Referring now to the drawings, and more particularly, to FIG. 1, there is shown a functional logic diagram of an embodiment of the automatic time delay control FIFO generally designated 100. This FIFO 100 includes a memory logic 102 and a time delay control logic 105 (shown in broken lines).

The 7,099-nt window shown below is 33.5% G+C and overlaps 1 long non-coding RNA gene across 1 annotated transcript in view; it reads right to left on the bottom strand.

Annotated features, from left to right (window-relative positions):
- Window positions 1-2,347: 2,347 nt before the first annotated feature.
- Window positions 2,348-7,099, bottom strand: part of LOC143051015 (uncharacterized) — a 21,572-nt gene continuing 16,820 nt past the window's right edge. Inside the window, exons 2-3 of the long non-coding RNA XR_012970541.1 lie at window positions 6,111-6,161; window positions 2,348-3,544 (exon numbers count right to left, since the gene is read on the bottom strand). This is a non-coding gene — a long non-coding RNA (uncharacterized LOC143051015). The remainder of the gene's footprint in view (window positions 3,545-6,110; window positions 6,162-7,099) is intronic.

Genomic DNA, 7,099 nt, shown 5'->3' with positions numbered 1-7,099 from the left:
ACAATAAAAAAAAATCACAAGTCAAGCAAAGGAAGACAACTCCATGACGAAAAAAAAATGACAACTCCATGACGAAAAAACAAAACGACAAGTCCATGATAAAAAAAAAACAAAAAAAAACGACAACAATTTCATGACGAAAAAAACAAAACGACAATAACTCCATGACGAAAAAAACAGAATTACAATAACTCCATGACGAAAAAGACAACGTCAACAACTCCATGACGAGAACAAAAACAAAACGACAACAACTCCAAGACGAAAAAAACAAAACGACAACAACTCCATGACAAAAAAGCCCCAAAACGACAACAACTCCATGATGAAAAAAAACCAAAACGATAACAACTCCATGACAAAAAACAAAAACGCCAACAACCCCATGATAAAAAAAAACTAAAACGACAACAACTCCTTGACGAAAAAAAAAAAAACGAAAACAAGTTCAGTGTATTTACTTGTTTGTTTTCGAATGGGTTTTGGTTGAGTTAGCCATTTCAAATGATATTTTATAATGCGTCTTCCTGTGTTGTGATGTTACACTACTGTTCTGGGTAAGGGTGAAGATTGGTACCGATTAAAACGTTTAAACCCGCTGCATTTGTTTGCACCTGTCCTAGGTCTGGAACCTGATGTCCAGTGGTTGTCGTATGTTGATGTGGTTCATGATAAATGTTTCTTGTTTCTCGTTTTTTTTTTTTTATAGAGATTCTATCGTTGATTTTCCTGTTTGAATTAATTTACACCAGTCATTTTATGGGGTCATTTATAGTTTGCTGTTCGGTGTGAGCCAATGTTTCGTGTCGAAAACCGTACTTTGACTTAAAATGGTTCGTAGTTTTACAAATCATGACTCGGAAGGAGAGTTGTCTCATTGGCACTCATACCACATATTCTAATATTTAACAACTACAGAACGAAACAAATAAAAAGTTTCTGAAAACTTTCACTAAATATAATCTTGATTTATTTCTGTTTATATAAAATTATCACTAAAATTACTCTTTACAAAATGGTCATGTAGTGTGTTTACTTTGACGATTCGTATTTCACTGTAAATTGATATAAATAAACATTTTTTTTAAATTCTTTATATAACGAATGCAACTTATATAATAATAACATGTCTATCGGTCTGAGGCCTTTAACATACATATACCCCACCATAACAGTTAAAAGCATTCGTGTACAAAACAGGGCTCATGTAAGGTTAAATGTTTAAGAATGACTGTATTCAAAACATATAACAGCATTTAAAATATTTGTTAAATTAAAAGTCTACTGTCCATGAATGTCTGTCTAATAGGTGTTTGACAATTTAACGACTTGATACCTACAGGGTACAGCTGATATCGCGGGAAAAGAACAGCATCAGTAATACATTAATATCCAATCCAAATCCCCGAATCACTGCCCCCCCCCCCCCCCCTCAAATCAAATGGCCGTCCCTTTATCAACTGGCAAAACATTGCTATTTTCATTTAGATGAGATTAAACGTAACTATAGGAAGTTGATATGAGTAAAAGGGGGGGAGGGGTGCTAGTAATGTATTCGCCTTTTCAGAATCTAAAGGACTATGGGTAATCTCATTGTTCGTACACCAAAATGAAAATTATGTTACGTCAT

The FIFO memory logic 102 functions are well known in the art and therefore, for purposes of clarity, the inner details are not shown. It serves as a data storage buffer which allows incoming data DATA IN to be written into data-storage locations at a write-data rate CLK IN over a path 104. The outgoing data DATA OUT is read out of the data-storage locations at a read-data rate CLK OUT over a path 106. Therefore, data reading and writing are controlled by separate clock signals CLK IN and CLK OUT over paths 108 and 110 respectively. The FIFO memory logic 102 is arranged so that the incoming data DATA IN which is first written into the storage device is read first out of the storage, hence, the name FIFO. FIFO memories are often provided as semiconductor integrated-circuit devices or as a part of an Application-Specific IC (ASIC). In the FIFO memory logic 102, a read-address pointer READ ADDRESS keeps track of the address of the first-written information and a write-address pointer WRITE ADDRESS keeps track of the next available memory location. A data element, either in serial or parallel form having a length of a fixed number of binary bits, goes directly into a memory cell from data input terminal of the FIFO located at the memory logic 102 end of the path 104. The data element from the memory cell goes directly to the output terminal, located at the memory logic 102 end of the path 106, of the FIFO memory without being serially transferred from storage cell to storage cell. Reading and writing of data are controlled by separate clock signals CLK IN and CLK OUT over paths 108 and 110 respectively.